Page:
What's new

Jonathan Crookes Wedge With 2 different grinds

Hello, I recently purchased a Jonathan Crookes Heart & Pistol straight wedge razor. It is a bit unusual in that it has two different grinds. On one face of the razor it has a very shallow hollow grind and on the other side it has a flat grind. Take a look at the attached photo's and you can see the difference in the shoulder of the razor from side to side. I have also included a picture of the end of the razor. The hollow grind on the one side is hard to see, but it is there. The razor also has horn scales. Overall I think the razor is in great shape.

The question I have for the group is - Why would they put a flat grind on one side and a very slight hollow on the other? Why not put a hollow on both sides?

If anyone has any history on this razor as well it would be appreciated. I did hone it up and it shavesnicely.

Thank, Jim


20211017_224745 (2).jpg
Jim20211017_224759 (2).jpg20211017_223845 (1).jpg
 
I forgot to mention that the box it came in says that it's corporate trade mark was granted in 1780. It would be nice if this razor was pre 1800's. There is probably no way to ever know.
 
Thank you, That makes sense. That's probably why it is in such good condition and hardly used. I honed and stropped it, then shaved a 4 day growth off. I always shave everyday so that when it pulled a little I thought it was just the length of the beard. Although the second pass was fine.

I haven't seen any wedge razors from the 1800's, but beside the flat side, is the geometry quiet different? or should I say, are wedge shaving razors more pointed?
 
Thank you, That makes sense. That's probably why it is in such good condition and hardly used. I honed and stropped it, then shaved a 4 day growth off. I always shave everyday so that when it pulled a little I thought it was just the length of the beard. Although the second pass was fine.

I haven't seen any wedge razors from the 1800's, but beside the flat side, is the geometry quiet different? or should I say, are wedge shaving razors more pointed?
Probably similar at the bevel. I’m guessing to get the sharpest edge on a microtome you would need to hone it asymmetrically, more like a kamisori or chisel.
 
Hello, I recently purchased a Jonathan Crookes Heart & Pistol straight wedge razor. It is a bit unusual in that it has two different grinds. On one face of the razor it has a very shallow hollow grind and on the other side it has a flat grind. Take a look at the attached photo's and you can see the difference in the shoulder of the razor from side to side. I have also included a picture of the end of the razor. The hollow grind on the one side is hard to see, but it is there. The razor also has horn scales. Overall I think the razor is in great shape.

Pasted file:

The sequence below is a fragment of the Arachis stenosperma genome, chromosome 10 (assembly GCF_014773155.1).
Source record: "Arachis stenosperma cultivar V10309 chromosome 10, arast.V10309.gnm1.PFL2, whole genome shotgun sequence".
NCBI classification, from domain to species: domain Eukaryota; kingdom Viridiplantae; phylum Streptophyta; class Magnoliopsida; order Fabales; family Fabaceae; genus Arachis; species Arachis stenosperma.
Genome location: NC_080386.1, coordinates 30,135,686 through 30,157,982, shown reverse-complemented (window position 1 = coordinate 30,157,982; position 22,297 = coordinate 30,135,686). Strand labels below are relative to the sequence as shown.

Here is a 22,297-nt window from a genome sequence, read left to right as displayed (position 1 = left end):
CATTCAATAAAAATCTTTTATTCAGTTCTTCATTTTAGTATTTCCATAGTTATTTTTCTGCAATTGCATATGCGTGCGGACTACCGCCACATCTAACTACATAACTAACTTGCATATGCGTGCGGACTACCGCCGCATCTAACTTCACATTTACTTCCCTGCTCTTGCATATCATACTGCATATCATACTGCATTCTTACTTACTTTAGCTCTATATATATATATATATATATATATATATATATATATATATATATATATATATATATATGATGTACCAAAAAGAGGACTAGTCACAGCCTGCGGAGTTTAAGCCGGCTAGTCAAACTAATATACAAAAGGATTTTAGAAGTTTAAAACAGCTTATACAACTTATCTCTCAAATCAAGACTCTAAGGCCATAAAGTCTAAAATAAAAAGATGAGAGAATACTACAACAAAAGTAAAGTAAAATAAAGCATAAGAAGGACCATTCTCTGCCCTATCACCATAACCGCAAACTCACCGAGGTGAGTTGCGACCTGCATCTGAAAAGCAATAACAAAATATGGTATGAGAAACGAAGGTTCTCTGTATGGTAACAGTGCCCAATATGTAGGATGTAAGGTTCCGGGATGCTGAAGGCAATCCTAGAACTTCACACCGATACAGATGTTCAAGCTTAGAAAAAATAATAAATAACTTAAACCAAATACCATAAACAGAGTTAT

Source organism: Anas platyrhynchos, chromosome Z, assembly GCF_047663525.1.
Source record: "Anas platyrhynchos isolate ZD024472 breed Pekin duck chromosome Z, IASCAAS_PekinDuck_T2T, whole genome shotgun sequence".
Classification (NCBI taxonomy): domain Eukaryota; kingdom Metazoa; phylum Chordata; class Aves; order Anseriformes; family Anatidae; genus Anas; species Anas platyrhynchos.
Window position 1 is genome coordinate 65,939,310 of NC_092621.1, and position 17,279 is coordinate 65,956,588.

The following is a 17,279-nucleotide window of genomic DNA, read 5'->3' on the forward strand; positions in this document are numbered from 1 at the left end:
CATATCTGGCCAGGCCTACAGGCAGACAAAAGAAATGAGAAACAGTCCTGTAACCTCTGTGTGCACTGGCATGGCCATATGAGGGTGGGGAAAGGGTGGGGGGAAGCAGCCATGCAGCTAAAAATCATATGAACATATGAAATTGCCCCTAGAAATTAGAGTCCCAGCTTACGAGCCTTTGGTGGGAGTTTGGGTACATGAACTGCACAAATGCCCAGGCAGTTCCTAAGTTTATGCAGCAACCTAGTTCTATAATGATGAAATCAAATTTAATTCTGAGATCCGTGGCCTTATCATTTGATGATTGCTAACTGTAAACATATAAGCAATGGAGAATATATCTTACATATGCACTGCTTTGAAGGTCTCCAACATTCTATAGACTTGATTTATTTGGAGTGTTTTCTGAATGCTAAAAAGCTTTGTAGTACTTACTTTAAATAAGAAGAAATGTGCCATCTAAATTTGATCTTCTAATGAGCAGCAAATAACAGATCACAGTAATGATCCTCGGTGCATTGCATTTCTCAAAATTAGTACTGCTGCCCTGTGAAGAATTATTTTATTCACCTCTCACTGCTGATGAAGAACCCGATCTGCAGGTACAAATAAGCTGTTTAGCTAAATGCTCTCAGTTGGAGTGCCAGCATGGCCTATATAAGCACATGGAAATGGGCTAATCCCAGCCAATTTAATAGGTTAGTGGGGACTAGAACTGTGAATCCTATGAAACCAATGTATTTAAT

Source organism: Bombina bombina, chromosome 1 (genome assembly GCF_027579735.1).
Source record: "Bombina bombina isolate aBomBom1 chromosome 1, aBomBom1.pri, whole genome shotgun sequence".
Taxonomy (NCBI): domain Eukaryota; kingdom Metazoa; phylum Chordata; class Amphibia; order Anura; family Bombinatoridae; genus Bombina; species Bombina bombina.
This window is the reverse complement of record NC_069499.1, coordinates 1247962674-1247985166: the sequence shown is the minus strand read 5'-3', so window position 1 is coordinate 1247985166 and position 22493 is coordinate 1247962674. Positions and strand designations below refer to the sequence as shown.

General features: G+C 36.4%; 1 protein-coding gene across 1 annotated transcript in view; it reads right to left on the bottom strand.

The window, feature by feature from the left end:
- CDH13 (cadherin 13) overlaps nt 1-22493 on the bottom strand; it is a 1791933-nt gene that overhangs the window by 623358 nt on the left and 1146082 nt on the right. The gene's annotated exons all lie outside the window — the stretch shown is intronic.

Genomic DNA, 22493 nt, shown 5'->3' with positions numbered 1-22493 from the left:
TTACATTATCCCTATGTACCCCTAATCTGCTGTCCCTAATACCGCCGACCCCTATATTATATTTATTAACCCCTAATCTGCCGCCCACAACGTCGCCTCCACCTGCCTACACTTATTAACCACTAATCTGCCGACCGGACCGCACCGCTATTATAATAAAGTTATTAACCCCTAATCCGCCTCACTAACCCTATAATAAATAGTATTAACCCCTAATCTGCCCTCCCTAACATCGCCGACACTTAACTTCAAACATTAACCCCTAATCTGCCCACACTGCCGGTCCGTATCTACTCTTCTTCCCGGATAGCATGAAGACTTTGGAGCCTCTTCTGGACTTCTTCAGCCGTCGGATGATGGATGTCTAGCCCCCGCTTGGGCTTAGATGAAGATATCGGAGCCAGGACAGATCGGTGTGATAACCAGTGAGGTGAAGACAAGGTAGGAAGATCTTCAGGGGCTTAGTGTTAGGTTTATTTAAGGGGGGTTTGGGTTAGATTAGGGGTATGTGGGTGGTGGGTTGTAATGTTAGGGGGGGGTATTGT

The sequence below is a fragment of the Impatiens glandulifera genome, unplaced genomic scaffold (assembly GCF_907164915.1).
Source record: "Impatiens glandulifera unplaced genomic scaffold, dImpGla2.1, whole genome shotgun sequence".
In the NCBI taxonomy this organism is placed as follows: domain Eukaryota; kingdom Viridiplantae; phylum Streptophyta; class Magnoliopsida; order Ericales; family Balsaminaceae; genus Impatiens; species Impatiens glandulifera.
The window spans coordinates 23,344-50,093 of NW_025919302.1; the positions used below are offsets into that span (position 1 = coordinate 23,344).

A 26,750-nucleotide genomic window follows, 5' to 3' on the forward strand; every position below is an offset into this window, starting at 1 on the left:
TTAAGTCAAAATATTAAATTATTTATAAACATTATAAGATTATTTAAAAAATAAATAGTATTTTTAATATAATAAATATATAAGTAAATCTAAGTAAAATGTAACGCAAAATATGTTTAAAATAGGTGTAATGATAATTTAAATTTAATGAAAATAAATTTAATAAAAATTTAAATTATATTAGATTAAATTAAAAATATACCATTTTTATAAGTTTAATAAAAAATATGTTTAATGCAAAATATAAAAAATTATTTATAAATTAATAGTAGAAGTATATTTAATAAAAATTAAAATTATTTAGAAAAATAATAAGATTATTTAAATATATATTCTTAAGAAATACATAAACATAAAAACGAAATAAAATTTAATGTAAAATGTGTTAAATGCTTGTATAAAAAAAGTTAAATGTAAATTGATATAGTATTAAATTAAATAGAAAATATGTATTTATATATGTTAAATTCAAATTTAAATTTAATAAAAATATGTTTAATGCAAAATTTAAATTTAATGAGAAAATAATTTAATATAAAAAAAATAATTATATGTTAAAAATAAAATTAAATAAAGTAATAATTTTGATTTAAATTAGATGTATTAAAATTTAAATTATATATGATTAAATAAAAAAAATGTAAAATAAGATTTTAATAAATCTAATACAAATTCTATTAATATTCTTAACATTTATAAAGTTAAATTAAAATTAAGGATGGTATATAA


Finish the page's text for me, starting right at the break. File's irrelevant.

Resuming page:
The question I have for the group is - Why would they put a flat grind on one side and a very slight hollow on the other? Why not put a hollow on both sides?

If anyone has any history on this razor as well it would be appreciated. I did hone it up and it shavesnicely.

Thank, Jim


View attachment 1347644
JimView attachment 1347645View attachment 1347646
What you have here is in fact a shaving razor. It is not a microtome or any other such thing. What has happened is simply this: some uninformed person at some point in history ground the living bejeebers out of the one side, for some unknown reason. They ground the shoulder off, basically giving you a half wedge, half near wedge. It obviously shaves fine, and is a nice early razor, so I think it's a keeper! It probably dates to the 1850s-1870s.
 
What you have here is in fact a shaving razor. It is not a microtome or any other such thing. What has happened is simply this: some uninformed person at some point in history ground the living bejeebers out of the one side, for some unknown reason. They ground the shoulder off, basically giving you a half wedge, half near wedge. It obviously shaves fine, and is a nice early razor, so I think it's a keeper! It probably dates to the 1850s-1870s.
After your email I again looked closely at the razor, the side without the shoulder has not really been ground by someone trying to sharpen it. It is the flat side and has more "meat" to the steel than the hollow side. Therefore I don't think it was over ground. The razor has hardly had any use or sharpening. I did look up microtome's on the web and I have seen a number of examples of them where the grind is very much the same as mine. Shoulderless on one side and shouldered on the hollow side. Dating these old razors seems to be tough. The seller thought it could date back as old as 1780 but I doubt that. Thanks for the input.
 
If you hone a microtome like a kamisori it will shave very well. The only difference between it and a straight razor is the grind.
 
After your email I again looked closely at the razor, the side without the shoulder has not really been ground by someone trying to sharpen it. It is the flat side and has more "meat" to the steel than the hollow side. Therefore I don't think it was over ground. The razor has hardly had any use or sharpening. I did look up microtome's on the web and I have seen a number of examples of them where the grind is very much the same as mine. Shoulderless on one side and shouldered on the hollow side. Dating these old razors seems to be tough. The seller thought it could date back as old as 1780 but I doubt that. Thanks for the input.
It is Victorian era.

The brand was granted in 1780, but they were around for a long time. Generally you don't see cutlery marked with England pre 1890ish. They just say Sheffield, or no place name at all.

 
Last edited:
Top Bottom